Wednesday, March 28, 2012
The Dangers of Following Your Heart
But the message shifts in the Renaissance period, albeit ever so slightly. Disney films no longer focus on a simple, wistful hope, but a determined, uncompromising drive to achieve the heart’s desire. “Following your heart” sounds appealing and certainly produces more action and drama. But upon a closer look, it's full of holes.
For one, this message assumes that the heart is naturally good. If we take Ariel as an example, we see that the heart is often impulsive, selfish and foolish. As a 16-year-old, she has no idea what love means. Her feelings for Prince Eric look more like curiosity and attraction than love. They're certainly not feelings off of which to base big life decisions, such as making huge physical alterations to your body at the cost of your greatest talent. The “follow your heart” theme seems romantic, but disregards consequences and places a disproportionate amount of emphasis on self.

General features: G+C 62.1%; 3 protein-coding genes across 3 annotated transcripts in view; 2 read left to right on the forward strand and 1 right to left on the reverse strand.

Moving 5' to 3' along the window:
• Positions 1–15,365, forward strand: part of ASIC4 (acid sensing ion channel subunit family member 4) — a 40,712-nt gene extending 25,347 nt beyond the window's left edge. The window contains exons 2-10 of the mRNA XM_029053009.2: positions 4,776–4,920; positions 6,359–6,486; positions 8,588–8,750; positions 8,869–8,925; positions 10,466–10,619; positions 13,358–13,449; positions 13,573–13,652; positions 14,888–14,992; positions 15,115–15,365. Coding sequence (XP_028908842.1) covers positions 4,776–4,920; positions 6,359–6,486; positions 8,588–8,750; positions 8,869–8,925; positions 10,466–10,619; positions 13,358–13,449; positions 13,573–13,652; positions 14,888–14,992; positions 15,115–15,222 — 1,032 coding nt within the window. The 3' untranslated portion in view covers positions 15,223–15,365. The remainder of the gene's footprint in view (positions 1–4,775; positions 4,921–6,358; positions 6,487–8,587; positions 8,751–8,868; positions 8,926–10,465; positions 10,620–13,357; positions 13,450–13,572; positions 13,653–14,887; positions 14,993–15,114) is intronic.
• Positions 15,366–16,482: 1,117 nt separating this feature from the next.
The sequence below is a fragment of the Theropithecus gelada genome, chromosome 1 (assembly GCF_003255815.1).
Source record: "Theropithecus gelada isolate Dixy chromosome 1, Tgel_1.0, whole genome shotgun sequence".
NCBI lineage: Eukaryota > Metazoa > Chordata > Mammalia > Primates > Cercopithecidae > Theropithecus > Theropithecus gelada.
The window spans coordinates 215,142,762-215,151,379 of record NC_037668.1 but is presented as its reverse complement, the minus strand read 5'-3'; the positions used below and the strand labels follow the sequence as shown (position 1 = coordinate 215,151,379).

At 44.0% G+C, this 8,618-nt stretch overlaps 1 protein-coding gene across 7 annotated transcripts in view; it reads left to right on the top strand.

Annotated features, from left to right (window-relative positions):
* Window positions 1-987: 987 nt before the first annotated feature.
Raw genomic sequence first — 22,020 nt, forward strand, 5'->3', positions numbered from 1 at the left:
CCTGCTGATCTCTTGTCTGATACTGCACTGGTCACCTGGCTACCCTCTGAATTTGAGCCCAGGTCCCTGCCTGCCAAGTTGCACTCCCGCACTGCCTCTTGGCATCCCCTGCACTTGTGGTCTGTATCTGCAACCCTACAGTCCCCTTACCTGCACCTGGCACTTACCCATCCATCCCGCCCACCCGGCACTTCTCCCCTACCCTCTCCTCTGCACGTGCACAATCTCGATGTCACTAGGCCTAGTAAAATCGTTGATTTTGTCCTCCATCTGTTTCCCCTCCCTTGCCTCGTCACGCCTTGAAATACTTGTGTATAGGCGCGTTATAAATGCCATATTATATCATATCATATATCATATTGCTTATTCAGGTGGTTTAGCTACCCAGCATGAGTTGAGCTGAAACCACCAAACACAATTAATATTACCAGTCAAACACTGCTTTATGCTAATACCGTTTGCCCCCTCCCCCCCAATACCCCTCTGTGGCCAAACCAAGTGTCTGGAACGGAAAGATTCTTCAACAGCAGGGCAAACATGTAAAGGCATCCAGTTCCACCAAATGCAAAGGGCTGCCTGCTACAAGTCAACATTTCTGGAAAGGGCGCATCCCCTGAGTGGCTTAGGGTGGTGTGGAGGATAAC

This new attention focused inward will continue to emerge in many of the films to come. Granted, some of our other heroes and heroines do a much better job of being both driven (not inherently a bad trait) as well as compassionate, in contrast to Ariel’s single-mindedness. But in all these examples, the shift in Disney’s messaging can be dangerous if we simply take it at face value. So let's proceed with enthusiasm (because there are some truly remarkable films coming up) but also with caution, as we navigate this new era of Disney.